Fecal microbiota transplantation in the treatment of Clostridium difficile infection: state of the art and literature review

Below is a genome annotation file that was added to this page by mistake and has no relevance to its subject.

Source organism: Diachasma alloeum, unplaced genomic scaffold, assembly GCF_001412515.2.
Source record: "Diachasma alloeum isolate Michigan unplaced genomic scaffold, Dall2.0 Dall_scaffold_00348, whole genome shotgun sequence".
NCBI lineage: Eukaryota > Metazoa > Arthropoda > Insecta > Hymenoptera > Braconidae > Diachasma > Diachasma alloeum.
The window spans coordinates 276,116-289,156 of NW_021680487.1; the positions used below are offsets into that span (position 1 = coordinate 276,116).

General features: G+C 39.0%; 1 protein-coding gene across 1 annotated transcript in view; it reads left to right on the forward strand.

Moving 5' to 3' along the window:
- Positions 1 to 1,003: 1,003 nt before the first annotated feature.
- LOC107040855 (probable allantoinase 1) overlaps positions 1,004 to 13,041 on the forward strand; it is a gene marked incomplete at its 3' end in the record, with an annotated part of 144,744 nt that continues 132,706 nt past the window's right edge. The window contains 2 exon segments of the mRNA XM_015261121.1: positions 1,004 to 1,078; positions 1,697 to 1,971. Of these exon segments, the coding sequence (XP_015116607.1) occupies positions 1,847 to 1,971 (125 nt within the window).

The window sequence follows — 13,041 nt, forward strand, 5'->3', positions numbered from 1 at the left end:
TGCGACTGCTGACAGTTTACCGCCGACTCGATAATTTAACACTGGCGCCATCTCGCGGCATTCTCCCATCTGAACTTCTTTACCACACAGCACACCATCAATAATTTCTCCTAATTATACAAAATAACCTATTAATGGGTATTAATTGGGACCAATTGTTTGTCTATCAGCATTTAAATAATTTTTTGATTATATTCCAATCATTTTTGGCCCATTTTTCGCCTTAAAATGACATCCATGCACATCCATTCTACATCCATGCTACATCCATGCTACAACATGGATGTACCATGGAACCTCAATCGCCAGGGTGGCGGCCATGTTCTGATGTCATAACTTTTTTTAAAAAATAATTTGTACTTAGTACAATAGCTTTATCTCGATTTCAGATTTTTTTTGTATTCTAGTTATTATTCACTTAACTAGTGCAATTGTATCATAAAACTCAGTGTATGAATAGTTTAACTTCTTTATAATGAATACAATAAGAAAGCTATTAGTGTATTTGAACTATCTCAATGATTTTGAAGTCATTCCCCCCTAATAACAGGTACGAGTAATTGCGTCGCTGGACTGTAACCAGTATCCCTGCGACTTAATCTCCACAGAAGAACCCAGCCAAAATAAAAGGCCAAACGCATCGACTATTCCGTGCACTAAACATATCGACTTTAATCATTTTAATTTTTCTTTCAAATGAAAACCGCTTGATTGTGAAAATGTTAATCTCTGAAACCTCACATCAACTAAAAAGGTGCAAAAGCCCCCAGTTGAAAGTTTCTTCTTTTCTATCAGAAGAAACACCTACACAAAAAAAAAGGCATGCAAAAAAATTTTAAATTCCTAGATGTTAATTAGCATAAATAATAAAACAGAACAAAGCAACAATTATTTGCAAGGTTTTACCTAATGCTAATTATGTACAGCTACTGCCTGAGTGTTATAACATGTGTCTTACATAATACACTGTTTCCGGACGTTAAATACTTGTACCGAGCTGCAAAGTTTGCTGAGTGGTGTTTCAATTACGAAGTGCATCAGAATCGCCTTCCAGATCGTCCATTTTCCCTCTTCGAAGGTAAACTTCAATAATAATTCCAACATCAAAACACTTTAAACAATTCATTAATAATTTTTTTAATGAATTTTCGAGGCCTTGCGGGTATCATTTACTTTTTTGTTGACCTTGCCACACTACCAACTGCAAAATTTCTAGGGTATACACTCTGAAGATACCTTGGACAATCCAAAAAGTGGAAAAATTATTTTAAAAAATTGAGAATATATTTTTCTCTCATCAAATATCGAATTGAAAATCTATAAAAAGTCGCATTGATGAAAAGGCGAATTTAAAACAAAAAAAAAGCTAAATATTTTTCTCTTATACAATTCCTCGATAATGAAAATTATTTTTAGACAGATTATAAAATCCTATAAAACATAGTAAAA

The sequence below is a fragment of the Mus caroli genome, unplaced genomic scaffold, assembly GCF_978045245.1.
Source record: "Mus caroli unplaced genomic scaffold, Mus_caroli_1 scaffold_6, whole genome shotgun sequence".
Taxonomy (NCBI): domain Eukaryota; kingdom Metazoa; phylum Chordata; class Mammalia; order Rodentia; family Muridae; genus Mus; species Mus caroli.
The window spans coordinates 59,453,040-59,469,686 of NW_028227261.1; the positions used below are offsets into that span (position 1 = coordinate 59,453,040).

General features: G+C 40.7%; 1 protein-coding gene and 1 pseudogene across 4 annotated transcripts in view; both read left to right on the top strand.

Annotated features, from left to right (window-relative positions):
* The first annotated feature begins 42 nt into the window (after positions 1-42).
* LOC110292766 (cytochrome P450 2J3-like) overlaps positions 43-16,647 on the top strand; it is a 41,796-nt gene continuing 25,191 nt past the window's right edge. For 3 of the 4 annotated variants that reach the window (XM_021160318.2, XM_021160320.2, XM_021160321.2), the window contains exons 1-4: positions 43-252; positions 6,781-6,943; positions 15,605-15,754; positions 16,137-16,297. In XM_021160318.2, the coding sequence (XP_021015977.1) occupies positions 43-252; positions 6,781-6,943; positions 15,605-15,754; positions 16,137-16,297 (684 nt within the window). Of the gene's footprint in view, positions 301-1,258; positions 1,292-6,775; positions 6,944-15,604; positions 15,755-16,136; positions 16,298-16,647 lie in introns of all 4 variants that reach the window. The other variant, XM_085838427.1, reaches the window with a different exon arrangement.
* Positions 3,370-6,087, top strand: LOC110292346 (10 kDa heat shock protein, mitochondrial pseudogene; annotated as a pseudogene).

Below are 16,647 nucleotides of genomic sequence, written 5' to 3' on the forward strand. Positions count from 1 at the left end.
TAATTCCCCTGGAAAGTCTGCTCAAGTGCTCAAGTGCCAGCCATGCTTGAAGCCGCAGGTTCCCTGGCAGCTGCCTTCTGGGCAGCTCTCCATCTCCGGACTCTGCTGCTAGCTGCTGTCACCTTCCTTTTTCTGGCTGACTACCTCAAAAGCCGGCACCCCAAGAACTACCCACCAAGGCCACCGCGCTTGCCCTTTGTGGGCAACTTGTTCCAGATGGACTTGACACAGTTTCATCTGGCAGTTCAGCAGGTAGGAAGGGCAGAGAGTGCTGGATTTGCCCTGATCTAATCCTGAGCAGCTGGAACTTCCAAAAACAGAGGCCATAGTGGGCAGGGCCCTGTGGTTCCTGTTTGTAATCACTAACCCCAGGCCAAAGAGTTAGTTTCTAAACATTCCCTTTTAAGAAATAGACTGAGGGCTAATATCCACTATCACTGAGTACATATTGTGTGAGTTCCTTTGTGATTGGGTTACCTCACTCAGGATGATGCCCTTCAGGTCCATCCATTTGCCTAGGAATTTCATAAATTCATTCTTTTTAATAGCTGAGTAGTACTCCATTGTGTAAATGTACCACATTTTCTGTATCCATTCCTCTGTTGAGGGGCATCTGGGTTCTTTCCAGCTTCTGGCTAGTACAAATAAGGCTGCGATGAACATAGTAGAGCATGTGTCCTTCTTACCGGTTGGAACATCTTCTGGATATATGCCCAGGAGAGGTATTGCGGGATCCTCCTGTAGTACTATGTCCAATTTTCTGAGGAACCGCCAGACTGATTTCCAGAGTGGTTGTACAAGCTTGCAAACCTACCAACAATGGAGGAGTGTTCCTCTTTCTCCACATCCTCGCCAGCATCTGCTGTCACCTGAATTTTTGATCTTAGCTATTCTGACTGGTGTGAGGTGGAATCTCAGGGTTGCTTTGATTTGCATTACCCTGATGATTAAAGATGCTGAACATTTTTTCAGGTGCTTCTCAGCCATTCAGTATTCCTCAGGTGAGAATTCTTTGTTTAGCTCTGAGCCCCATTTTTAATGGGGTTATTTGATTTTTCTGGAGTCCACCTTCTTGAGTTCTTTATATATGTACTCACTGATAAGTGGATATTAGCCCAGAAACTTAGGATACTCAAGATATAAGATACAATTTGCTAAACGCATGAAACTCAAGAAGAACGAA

ABSTRACT Clostridium difficile infection is a common complication following intestinal dysbiosis caused by abusive antibiotic use. It presents medical importance due to the high rates of recurrence and morbidity. Fecal microbiota transplantation is an effective alternative for the treatment of recurrent and refractory C. difficile infection and consists of introducing the intestinal microbiota from a healthy donor into a patient with this infection. The exact physiological mechanism by which fecal microbiota transplantation alters the intestinal microbiota is not well established, but it is clear that it restores the diversity and structure of the microbiota by promoting increased resistance to colonization by C. difficile. Several routes of transplant administration are being studied and used according to the advantages presented. All forms of application had a high cure rate, and the colonoscopic route was the most used. No relevant complications and adverse events have been documented, and the cost-effectiveness over conventional treatment has proven advantageous. Despite its efficacy, it is not commonly used as initial therapy, and more studies are needed to establish this therapy as the first option in case of refractory and recurrent Clostridium difficileinfection.